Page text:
Henry Holmes Smith was an innovative photographer and an influential writer and teacher. He was instrumental in establishing the photography program for László Moholy-Nagy at the New Bauhaus in 1937 and went on to teach for 30 years at Indiana University where he founded the first MFA program in photography.
In 1946 Smith began making Light Study photographs, which evolved from the assignment he gave his students at The New Bauhaus. He used wood, paper, reflective and refractive objects to intercept and transform light from a projector. He was inspired by Francis Bruguière’s cut paper work. The studies were initially made in black and white and Smith printed some of them as dye-transfer prints, at times layering multiple images.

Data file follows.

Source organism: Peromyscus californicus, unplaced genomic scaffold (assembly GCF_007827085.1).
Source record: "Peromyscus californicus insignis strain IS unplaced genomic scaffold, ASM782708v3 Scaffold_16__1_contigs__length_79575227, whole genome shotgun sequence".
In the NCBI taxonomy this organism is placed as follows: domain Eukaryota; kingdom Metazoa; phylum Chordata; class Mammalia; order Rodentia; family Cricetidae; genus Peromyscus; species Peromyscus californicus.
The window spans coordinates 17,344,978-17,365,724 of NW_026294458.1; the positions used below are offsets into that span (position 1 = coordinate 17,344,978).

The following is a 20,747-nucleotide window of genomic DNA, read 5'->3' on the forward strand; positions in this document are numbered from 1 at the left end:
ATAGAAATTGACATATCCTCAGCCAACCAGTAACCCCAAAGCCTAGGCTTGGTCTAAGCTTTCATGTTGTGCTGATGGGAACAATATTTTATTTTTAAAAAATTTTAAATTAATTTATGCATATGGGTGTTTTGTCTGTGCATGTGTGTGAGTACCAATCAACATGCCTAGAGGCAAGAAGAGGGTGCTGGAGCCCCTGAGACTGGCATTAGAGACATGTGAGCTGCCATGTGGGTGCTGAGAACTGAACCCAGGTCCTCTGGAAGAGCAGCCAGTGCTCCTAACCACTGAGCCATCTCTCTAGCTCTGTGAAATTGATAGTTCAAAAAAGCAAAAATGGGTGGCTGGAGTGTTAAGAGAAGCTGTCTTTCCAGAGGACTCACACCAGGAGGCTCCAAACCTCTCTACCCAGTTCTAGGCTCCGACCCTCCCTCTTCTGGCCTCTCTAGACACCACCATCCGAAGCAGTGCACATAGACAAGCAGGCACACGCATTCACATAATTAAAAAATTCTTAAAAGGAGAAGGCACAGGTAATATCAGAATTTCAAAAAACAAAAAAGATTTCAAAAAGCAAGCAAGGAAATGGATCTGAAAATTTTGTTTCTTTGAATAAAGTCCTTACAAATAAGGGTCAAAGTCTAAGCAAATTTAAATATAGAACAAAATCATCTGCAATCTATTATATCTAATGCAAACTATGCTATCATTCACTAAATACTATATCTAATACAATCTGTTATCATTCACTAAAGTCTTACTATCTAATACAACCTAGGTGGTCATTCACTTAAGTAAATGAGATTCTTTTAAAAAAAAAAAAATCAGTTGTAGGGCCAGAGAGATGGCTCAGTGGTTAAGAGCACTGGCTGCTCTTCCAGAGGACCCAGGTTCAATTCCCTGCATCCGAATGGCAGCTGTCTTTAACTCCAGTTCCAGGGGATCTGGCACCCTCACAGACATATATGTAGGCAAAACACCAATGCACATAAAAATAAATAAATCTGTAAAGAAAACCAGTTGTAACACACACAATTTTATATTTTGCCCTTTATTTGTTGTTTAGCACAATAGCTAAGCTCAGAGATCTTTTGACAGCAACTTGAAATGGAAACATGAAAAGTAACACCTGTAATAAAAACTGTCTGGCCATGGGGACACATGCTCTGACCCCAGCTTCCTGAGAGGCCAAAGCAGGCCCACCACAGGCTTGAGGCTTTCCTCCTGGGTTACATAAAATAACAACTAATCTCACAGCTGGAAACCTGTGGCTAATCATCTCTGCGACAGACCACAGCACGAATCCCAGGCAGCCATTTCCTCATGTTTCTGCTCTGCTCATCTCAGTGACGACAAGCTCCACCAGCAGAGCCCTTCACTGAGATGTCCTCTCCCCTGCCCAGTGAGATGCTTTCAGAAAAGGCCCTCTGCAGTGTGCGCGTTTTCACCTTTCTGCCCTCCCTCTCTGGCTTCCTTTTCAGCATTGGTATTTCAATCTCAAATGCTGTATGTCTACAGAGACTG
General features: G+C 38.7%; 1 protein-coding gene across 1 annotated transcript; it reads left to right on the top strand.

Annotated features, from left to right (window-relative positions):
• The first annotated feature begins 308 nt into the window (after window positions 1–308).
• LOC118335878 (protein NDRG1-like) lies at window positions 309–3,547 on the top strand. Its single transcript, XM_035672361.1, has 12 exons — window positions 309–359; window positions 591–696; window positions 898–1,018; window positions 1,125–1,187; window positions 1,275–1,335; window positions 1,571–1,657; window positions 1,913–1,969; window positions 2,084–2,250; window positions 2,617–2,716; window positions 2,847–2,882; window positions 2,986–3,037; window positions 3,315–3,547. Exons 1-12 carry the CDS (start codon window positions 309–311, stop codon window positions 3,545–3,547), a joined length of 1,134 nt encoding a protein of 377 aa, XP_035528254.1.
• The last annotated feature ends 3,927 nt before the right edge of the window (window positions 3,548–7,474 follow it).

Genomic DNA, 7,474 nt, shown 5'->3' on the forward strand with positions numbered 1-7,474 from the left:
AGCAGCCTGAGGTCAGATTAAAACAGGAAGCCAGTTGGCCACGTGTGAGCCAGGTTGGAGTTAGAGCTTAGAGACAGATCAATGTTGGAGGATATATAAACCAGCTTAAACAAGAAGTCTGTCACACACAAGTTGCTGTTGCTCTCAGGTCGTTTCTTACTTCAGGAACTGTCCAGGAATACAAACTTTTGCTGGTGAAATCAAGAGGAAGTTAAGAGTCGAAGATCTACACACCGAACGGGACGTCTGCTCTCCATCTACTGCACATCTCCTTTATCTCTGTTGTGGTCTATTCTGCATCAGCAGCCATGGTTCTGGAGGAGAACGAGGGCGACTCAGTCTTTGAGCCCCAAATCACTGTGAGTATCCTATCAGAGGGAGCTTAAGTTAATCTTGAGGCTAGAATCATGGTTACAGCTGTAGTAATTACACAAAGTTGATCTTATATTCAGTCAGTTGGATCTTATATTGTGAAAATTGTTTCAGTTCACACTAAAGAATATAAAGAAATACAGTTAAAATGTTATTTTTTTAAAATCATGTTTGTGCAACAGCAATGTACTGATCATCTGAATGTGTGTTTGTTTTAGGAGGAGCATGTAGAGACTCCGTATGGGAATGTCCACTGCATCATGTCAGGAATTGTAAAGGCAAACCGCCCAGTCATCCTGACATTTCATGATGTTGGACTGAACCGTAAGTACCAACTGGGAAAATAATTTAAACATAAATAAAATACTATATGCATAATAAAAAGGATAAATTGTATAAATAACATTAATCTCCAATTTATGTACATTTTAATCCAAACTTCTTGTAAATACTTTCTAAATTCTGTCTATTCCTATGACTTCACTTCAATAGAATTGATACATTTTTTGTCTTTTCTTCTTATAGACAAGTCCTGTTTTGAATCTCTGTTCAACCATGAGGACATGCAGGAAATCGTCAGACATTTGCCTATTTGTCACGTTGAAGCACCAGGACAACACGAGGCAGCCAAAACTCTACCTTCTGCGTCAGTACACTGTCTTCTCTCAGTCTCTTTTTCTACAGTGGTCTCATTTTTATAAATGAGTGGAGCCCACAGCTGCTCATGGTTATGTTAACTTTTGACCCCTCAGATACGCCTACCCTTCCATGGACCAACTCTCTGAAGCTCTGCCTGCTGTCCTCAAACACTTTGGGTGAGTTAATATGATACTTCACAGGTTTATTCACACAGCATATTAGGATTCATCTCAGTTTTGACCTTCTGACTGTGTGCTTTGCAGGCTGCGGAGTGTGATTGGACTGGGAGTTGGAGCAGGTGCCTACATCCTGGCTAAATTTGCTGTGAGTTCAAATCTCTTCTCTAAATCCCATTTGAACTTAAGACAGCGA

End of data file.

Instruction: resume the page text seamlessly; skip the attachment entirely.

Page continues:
Later, Smith also took thick pieces of glass plate and drew on them with light and dark Karo syrup, standing the plates upright so the syrup would run. Next, he would flash sensitized paper with light through the glass and develop the print; if he was happy with the refraction print, he would copy it onto 4 x 5 film. The images often featured anthropomorphic shapes and mythical characters. Smith did not use registration pins when he made dye transfer prints; he used his judgment to place each succeeding matrix. This “free printing” meant that the color layers were slightly displaced, causing the edges to vibrate. As Smith writes: “In my view, the use of color for symbolic ends, however personal, is redemptive. No matter from what or in what way such color is generated, as it functions symbolically, it will let our spirits soar.”